By Sonjie Johnson
It’s not every day that a Como Park resident finds a 450-million-year-old fossil in his backyard. But that’s what happened to Joel Alter a few years ago.
A retired, non-partisan researcher for the Minnesota Legislature, Joel has lived in Como Park for nearly 40 years. He was digging in a ravine behind his house in 2006 when he unearthed a large piece of limestone. When he picked it up, a section split apart and he saw what appeared to be a fossil.
Ever the researcher, Joel brought the two pieces to the Minnesota Science Museum’s paleontology curator for identification. The fossil turned out to be an Endoceras, a large, straight-shelled cephalopod, a squid-like creature found in Minnesota roughly 450 million years ago. At that time, this part of Minnesota was covered by a large, shallow sea. High mountains, vast seas, glacier ice – all are part of Minnesota’s geological past. More amazing is this fact: what is now Minnesota was then located south of the equator.
Minnesota contains some of the oldest rocks on earth, rocks that formed roughly 3600 million years ago and went through numerous changes from heat and pressure. Joel’s find was in limestone, common in this area. Limestone appeared much later in time (during the Ordovician Period), and formed from marine sediment deposited on sea floors. The calcite in limestone includes seashells, most likely from that long gone sea.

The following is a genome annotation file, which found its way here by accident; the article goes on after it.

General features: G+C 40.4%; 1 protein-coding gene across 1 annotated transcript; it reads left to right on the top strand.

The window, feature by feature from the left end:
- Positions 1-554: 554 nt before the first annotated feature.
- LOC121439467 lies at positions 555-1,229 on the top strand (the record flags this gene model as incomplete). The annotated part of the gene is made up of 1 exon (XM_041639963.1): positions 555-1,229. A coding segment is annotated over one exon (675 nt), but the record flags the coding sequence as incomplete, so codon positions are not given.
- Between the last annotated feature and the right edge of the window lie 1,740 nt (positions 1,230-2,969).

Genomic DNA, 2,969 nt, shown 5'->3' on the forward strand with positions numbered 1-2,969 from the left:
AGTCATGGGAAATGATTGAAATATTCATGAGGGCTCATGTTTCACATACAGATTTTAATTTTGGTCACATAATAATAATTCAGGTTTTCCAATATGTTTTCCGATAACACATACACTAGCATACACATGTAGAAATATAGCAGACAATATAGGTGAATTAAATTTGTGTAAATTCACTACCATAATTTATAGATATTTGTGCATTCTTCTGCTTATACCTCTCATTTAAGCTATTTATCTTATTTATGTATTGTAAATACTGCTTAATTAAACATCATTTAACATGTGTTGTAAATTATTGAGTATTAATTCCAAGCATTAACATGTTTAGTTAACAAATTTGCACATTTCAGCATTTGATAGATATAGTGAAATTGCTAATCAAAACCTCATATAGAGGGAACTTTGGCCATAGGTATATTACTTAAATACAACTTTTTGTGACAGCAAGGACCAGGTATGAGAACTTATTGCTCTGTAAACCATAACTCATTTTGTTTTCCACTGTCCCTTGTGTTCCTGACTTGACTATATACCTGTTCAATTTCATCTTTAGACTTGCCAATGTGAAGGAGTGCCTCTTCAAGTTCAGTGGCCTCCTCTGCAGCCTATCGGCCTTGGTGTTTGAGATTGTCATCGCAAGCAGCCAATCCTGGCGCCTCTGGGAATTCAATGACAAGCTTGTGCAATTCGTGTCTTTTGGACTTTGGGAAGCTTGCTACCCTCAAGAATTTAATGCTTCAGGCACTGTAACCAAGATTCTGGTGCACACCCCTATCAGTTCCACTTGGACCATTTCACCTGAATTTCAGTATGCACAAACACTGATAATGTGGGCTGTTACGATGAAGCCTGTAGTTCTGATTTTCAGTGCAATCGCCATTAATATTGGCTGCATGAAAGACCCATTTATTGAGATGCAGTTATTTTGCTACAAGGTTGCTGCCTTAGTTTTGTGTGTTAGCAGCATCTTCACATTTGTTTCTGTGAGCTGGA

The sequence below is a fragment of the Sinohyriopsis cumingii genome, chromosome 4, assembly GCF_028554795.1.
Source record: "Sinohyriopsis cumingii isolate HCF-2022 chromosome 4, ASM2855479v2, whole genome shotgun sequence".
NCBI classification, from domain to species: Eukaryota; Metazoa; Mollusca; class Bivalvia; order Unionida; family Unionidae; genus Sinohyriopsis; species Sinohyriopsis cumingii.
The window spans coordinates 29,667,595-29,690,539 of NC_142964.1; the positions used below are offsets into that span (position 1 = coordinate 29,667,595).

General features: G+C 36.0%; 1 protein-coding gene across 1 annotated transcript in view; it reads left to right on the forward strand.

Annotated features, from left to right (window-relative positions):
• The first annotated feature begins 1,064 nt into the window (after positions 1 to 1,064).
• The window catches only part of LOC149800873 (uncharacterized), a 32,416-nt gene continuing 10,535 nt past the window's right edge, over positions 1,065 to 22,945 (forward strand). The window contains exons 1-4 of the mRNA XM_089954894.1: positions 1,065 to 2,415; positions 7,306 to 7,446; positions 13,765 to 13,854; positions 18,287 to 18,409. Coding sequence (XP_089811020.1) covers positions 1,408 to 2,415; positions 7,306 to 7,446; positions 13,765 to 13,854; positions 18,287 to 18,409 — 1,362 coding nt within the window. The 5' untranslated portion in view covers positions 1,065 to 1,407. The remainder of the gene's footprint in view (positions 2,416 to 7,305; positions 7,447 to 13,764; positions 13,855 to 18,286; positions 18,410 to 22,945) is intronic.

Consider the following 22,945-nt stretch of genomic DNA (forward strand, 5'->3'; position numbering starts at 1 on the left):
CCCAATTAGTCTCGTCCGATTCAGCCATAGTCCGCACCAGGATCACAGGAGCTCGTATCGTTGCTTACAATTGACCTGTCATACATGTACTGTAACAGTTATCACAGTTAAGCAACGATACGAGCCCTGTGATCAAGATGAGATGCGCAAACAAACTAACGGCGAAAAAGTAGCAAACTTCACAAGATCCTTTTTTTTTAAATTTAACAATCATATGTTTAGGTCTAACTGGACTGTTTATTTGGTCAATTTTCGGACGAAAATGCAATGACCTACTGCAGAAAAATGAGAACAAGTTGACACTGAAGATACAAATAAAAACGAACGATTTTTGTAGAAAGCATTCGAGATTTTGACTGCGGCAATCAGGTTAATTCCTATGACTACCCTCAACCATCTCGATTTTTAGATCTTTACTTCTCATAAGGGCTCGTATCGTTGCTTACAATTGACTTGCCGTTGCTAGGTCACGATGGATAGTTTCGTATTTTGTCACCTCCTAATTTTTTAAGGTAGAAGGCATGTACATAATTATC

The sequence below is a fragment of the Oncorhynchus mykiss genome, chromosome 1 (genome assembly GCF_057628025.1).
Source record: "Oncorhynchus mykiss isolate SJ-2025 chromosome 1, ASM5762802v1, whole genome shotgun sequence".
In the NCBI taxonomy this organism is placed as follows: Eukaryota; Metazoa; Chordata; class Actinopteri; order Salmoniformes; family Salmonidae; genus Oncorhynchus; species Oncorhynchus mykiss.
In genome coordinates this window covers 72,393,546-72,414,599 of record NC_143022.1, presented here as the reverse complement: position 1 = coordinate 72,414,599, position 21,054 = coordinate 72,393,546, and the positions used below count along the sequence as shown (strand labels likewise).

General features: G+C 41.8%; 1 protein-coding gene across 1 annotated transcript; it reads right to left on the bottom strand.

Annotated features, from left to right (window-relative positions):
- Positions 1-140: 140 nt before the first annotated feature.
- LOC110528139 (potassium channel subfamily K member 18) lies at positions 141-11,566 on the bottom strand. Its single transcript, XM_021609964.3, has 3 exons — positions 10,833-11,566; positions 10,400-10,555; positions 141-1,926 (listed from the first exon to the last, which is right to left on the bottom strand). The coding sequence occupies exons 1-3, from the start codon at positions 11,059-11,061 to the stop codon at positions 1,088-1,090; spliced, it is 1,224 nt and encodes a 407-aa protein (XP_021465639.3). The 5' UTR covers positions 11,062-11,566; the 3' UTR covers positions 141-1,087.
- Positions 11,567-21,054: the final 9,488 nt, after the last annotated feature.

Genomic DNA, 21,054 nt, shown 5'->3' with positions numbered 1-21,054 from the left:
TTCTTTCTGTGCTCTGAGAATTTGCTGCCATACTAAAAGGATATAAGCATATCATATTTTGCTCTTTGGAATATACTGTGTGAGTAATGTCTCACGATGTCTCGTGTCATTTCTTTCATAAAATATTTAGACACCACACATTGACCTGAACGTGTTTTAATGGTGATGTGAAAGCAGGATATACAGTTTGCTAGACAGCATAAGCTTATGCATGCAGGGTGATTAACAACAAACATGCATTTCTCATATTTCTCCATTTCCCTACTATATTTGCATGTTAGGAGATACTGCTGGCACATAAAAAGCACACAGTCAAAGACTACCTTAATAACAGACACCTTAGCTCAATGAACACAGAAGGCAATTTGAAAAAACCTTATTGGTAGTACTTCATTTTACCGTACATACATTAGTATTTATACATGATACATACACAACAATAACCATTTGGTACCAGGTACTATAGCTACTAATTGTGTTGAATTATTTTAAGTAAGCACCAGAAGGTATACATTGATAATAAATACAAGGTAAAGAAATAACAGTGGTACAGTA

The limestone fossil remains in Joel’s back yard. He summed it up best – “ I had always hoped to find an arrowhead in our yard, but I think finding the remnants of a 450-million-year-old squid is even better! These stones, together with their prehistoric fossils, sit inconspicuously along a path in my back yard.”
Now that’s history!
Do you know some interesting history about your home, your neighbor or about the Como neighborhood? Anyone is welcome to do an interview, share historic photos or do a write up for the Know Your Como segment of our newsletter! For more information on how to submit go to our Know Your Como page.